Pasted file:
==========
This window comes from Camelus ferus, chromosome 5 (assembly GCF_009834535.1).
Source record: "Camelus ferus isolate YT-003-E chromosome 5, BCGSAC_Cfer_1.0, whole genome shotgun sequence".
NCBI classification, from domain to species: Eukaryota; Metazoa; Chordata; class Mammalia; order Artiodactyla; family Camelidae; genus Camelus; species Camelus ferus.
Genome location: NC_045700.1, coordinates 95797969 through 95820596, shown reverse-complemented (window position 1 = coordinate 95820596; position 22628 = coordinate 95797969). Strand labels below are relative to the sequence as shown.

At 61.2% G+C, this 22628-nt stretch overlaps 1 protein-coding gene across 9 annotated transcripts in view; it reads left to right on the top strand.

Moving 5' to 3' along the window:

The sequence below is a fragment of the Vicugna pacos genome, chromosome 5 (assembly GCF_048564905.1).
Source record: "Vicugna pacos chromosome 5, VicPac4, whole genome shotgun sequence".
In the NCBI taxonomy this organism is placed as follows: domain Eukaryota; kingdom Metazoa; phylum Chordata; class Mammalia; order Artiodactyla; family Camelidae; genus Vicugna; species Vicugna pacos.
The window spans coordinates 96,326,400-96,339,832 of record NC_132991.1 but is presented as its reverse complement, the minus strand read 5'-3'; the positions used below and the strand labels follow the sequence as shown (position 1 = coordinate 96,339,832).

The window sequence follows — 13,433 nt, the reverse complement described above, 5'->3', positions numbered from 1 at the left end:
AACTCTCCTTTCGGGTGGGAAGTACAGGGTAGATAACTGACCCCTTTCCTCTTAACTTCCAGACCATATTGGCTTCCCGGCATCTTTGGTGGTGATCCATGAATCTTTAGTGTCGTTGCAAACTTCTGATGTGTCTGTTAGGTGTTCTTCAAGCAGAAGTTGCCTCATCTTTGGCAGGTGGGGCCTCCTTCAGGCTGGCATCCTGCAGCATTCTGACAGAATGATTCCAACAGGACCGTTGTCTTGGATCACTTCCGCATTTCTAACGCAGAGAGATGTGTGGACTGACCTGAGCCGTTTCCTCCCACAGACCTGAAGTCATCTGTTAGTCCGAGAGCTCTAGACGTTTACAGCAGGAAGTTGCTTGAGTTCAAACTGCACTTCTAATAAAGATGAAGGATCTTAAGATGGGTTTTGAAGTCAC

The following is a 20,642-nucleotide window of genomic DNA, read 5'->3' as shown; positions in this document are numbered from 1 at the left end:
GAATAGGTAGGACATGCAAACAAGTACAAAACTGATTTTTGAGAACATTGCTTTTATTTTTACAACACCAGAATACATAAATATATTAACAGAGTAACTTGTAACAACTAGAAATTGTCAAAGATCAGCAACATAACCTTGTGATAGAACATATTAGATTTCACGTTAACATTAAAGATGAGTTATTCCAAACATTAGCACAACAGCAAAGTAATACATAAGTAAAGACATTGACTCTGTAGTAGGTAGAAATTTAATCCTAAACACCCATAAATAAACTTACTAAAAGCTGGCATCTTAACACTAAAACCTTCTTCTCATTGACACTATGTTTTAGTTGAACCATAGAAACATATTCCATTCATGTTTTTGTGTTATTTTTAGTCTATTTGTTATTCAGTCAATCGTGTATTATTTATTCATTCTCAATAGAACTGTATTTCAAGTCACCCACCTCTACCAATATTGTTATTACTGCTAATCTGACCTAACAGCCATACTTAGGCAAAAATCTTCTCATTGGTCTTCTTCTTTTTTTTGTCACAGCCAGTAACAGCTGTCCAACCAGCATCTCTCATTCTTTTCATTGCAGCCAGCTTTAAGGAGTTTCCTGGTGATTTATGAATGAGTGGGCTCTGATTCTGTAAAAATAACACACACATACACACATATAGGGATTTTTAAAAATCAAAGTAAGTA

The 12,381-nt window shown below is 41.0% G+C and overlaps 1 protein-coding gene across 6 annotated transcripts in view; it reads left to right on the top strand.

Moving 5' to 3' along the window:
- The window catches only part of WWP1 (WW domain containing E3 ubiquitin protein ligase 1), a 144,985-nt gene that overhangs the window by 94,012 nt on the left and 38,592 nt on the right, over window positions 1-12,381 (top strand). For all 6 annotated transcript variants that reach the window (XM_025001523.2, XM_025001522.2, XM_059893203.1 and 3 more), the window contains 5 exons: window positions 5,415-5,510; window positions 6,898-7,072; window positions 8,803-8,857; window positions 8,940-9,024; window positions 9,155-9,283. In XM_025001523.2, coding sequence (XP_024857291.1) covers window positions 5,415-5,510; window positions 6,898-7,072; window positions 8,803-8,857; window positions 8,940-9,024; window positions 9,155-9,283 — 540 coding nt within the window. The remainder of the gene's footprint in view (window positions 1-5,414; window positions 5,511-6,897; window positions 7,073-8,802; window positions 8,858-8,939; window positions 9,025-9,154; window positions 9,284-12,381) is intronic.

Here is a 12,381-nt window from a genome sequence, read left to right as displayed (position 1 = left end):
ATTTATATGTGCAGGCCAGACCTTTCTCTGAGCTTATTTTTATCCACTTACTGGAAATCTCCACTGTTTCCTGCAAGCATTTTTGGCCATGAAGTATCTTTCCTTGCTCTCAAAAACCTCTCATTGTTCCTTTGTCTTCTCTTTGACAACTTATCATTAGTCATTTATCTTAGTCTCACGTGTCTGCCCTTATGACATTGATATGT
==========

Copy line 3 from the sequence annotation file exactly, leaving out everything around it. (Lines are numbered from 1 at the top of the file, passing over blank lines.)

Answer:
NCBI classification, from domain to species: Eukaryota; Metazoa; Chordata; class Mammalia; order Artiodactyla; family Camelidae; genus Camelus; species Camelus ferus.